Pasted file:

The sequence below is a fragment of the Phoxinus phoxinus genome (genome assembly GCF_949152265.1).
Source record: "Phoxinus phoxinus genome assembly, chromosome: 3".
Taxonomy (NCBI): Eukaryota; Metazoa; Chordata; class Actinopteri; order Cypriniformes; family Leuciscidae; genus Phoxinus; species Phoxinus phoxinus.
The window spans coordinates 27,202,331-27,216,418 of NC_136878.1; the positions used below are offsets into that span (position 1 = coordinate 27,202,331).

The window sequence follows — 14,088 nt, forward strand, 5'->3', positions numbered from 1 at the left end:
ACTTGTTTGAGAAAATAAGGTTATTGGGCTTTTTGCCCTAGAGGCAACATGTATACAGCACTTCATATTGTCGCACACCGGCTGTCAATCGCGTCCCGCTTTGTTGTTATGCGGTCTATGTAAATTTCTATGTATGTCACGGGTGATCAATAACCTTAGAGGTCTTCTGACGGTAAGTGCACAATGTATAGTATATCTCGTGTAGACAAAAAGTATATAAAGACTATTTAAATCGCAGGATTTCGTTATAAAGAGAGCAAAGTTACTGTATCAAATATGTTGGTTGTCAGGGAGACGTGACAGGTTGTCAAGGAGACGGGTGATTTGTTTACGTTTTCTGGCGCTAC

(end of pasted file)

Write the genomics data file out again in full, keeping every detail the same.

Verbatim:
The sequence below is a fragment of the Phoxinus phoxinus genome (genome assembly GCF_949152265.1).
Source record: "Phoxinus phoxinus genome assembly, chromosome: 3".
Taxonomy (NCBI): Eukaryota; Metazoa; Chordata; class Actinopteri; order Cypriniformes; family Leuciscidae; genus Phoxinus; species Phoxinus phoxinus.
The window spans coordinates 27,202,331-27,216,418 of NC_136878.1; the positions used below are offsets into that span (position 1 = coordinate 27,202,331).

The window sequence follows — 14,088 nt, forward strand, 5'->3', positions numbered from 1 at the left end:
ACTTGTTTGAGAAAATAAGGTTATTGGGCTTTTTGCCCTAGAGGCAACATGTATACAGCACTTCATATTGTCGCACACCGGCTGTCAATCGCGTCCCGCTTTGTTGTTATGCGGTCTATGTAAATTTCTATGTATGTCACGGGTGATCAATAACCTTAGAGGTCTTCTGACGGTAAGTGCACAATGTATAGTATATCTCGTGTAGACAAAAAGTATATAAAGACTATTTAAATCGCAGGATTTCGTTATAAAGAGAGCAAAGTTACTGTATCAAATATGTTGGTTGTCAGGGAGACGTGACAGGTTGTCAAGGAGACGGGTGATTTGTTTACGTTTTCTGGCGCTAC